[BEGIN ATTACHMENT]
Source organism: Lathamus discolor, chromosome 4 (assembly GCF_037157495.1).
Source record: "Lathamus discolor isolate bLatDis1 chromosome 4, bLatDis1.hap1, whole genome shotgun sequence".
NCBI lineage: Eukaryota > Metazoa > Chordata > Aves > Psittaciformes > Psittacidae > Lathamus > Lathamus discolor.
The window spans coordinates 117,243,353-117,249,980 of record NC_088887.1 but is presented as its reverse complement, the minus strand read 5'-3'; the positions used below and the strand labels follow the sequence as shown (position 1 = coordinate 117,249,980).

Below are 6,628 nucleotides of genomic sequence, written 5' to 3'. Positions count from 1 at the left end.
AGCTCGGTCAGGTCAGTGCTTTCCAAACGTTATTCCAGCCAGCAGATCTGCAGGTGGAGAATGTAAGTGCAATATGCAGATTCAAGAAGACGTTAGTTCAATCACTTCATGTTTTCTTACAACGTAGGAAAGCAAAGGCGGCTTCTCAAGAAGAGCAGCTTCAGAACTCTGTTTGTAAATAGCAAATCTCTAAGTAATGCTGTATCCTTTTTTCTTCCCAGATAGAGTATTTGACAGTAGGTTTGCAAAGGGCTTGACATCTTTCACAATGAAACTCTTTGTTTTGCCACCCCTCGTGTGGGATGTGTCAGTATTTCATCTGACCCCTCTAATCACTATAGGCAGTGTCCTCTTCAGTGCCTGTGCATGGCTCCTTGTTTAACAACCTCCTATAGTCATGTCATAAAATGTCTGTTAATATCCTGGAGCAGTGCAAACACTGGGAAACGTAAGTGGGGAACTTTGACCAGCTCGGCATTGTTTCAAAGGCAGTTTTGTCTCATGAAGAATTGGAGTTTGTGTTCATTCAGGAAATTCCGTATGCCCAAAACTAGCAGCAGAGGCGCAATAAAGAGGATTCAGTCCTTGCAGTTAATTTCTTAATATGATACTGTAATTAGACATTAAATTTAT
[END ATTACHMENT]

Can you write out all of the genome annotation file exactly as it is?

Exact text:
Source organism: Lathamus discolor, chromosome 4 (assembly GCF_037157495.1).
Source record: "Lathamus discolor isolate bLatDis1 chromosome 4, bLatDis1.hap1, whole genome shotgun sequence".
NCBI lineage: Eukaryota > Metazoa > Chordata > Aves > Psittaciformes > Psittacidae > Lathamus > Lathamus discolor.
The window spans coordinates 117,243,353-117,249,980 of record NC_088887.1 but is presented as its reverse complement, the minus strand read 5'-3'; the positions used below and the strand labels follow the sequence as shown (position 1 = coordinate 117,249,980).

Below are 6,628 nucleotides of genomic sequence, written 5' to 3'. Positions count from 1 at the left end.
AGCTCGGTCAGGTCAGTGCTTTCCAAACGTTATTCCAGCCAGCAGATCTGCAGGTGGAGAATGTAAGTGCAATATGCAGATTCAAGAAGACGTTAGTTCAATCACTTCATGTTTTCTTACAACGTAGGAAAGCAAAGGCGGCTTCTCAAGAAGAGCAGCTTCAGAACTCTGTTTGTAAATAGCAAATCTCTAAGTAATGCTGTATCCTTTTTTCTTCCCAGATAGAGTATTTGACAGTAGGTTTGCAAAGGGCTTGACATCTTTCACAATGAAACTCTTTGTTTTGCCACCCCTCGTGTGGGATGTGTCAGTATTTCATCTGACCCCTCTAATCACTATAGGCAGTGTCCTCTTCAGTGCCTGTGCATGGCTCCTTGTTTAACAACCTCCTATAGTCATGTCATAAAATGTCTGTTAATATCCTGGAGCAGTGCAAACACTGGGAAACGTAAGTGGGGAACTTTGACCAGCTCGGCATTGTTTCAAAGGCAGTTTTGTCTCATGAAGAATTGGAGTTTGTGTTCATTCAGGAAATTCCGTATGCCCAAAACTAGCAGCAGAGGCGCAATAAAGAGGATTCAGTCCTTGCAGTTAATTTCTTAATATGATACTGTAATTAGACATTAAATTTAT